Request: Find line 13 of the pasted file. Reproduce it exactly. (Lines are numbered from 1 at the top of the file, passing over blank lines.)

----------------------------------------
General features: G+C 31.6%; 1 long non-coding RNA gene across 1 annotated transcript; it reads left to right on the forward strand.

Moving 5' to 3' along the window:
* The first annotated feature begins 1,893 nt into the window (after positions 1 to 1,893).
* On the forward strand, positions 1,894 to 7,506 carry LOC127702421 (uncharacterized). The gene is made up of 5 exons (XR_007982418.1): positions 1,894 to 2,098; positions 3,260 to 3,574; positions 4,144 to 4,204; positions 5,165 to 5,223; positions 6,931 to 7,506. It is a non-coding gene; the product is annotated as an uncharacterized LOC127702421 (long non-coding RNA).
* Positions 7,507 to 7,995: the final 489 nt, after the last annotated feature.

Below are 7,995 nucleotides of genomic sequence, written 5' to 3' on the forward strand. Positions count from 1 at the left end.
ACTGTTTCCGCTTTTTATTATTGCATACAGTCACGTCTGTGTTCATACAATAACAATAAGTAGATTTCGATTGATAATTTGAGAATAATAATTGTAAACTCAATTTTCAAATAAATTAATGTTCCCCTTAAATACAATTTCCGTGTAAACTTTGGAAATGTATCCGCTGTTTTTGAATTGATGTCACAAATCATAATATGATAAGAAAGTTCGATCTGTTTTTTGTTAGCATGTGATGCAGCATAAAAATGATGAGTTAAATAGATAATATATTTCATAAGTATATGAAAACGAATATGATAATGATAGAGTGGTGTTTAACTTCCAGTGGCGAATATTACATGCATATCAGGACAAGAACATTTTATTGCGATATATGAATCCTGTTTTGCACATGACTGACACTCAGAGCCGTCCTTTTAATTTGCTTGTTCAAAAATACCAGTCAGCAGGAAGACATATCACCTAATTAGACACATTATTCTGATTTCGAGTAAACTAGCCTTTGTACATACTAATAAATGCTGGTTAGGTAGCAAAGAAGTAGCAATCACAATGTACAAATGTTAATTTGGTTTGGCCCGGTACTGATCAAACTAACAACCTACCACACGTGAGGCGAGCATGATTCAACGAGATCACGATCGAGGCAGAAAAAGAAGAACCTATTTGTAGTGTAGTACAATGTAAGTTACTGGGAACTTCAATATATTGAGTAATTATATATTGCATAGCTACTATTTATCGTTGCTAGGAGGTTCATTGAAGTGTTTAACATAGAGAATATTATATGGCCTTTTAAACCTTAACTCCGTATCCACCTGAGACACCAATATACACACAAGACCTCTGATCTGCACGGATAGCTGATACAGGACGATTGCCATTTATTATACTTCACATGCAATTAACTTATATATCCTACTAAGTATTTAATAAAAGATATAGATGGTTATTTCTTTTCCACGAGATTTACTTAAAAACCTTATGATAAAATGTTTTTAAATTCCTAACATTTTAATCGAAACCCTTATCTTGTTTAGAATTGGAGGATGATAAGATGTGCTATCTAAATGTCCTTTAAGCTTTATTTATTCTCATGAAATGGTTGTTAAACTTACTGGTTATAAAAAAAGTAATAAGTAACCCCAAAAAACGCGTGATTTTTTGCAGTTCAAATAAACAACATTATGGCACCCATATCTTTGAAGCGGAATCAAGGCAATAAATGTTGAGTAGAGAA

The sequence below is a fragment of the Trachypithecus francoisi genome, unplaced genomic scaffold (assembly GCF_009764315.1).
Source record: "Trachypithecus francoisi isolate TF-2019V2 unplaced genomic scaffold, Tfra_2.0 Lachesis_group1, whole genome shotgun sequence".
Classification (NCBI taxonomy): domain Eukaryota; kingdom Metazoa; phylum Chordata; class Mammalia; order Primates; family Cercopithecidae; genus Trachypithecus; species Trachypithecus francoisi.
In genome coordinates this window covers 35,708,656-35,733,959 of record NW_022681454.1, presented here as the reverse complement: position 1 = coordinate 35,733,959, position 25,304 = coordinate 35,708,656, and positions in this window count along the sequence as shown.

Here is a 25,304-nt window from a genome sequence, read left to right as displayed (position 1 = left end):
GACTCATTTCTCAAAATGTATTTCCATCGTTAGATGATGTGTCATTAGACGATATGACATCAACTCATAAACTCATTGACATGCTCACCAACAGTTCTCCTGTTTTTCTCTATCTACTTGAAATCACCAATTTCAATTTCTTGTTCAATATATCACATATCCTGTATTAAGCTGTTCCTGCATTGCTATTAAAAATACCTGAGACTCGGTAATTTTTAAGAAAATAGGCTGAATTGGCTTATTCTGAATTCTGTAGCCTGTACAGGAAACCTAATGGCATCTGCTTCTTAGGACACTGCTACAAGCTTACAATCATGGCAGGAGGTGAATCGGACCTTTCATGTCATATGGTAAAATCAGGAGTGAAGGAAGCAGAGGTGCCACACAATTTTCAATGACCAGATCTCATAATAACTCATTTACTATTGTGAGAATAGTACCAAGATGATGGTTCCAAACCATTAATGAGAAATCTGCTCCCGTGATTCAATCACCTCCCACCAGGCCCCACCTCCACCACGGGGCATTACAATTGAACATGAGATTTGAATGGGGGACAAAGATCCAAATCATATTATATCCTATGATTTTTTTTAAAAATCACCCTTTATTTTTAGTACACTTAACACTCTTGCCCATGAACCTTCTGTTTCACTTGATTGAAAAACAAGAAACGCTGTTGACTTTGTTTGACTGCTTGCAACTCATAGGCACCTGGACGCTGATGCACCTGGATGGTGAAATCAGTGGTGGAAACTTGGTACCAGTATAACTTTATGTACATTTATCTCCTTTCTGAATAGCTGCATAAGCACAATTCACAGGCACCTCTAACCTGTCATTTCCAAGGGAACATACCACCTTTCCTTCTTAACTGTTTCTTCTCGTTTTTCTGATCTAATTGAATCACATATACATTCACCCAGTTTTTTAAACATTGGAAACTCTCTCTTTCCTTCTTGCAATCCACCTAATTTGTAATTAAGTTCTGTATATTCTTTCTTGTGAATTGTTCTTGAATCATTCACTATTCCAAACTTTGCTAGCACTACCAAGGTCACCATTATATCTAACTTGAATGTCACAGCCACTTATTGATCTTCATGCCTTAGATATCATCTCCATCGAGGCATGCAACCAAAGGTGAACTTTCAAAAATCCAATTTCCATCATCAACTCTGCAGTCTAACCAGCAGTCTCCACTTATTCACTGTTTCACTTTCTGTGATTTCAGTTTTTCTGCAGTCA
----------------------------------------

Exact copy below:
GACTCATTTCTCAAAATGTATTTCCATCGTTAGATGATGTGTCATTAGACGATATGACATCAACTCATAAACTCATTGACATGCTCACCAACAGTTCTCCTGTTTTTCTCTATCTACTTGAAATCACCAATTTCAATTTCTTGTTCAATATATCACATATCCTGTATTAAGCTGTTCCTGCATTGCTATTAAAAATACCTGAGACTCGGTAATTTTTAAGAAAATAGGCTGAATTGGCTTATTCTGAATTCTGTAGCCTGTACAGGAAACCTAATGGCATCTGCTTCTTAGGACACTGCTACAAGCTTACAATCATGGCAGGAGGTGAATCGGACCTTTCATGTCATATGGTAAAATCAGGAGTGAAGGAAGCAGAGGTGCCACACAATTTTCAATGACCAGATCTCATAATAACTCATTTACTATTGTGAGAATAGTACCAAGATGATGGTTCCAAACCATTAATGAGAAATCTGCTCCCGTGATTCAATCACCTCCCACCAGGCCCCACCTCCACCACGGGGCATTACAATTGAACATGAGATTTGAATGGGGGACAAAGATCCAAATCATATTATATCCTATGATTTTTTTTAAAAATCACCCTTTATTTTTAGTACACTTAACACTCTTGCCCATGAACCTTCTGTTTCACTTGATTGAAAAACAAGAAACGCTGTTGACTTTGTTTGACTGCTTGCAACTCATAGGCACCTGGACGCTGATGCACCTGGATGGTGAAATCAGTGGTGGAAACTTGGTACCAGTATAACTTTATGTACATTTATCTCCTTTCTGAATAGCTGCATAAGCACAATTCACAGGCACCTCTAACCTGTCATTTCCAAGGGAACATACCACCTTTCCTTCTTAACTGTTTCTTCTCGTTTTTCTGATCTAATTGAATCACATATACATTCACCCAGTTTTTTAAACATTGGAAACTCTCTCTTTCCTTCTTGCAATCCACCTAATTTGTAATTAAGTTCTGTATATTCTTTCTTGTGAATTGTTCTTGAATCATTCACTATTCCAAACTTTGCTAGCACTACCAAGGTCACCATTATATCTAACTTGAATGTCACAGCCACTTATTGATCTTCATGCCTTAGATATCATCTCCATCGAGGCATGCAACCAAAGGTGAACTTTCAAAAATCCAATTTCCATCATCAACTCTGCAGTCTAACCAGCAGTCTCCACTTATTCACTGTTTCACTTTCTGTGATTTCAGTTTTTCTGCAGTCA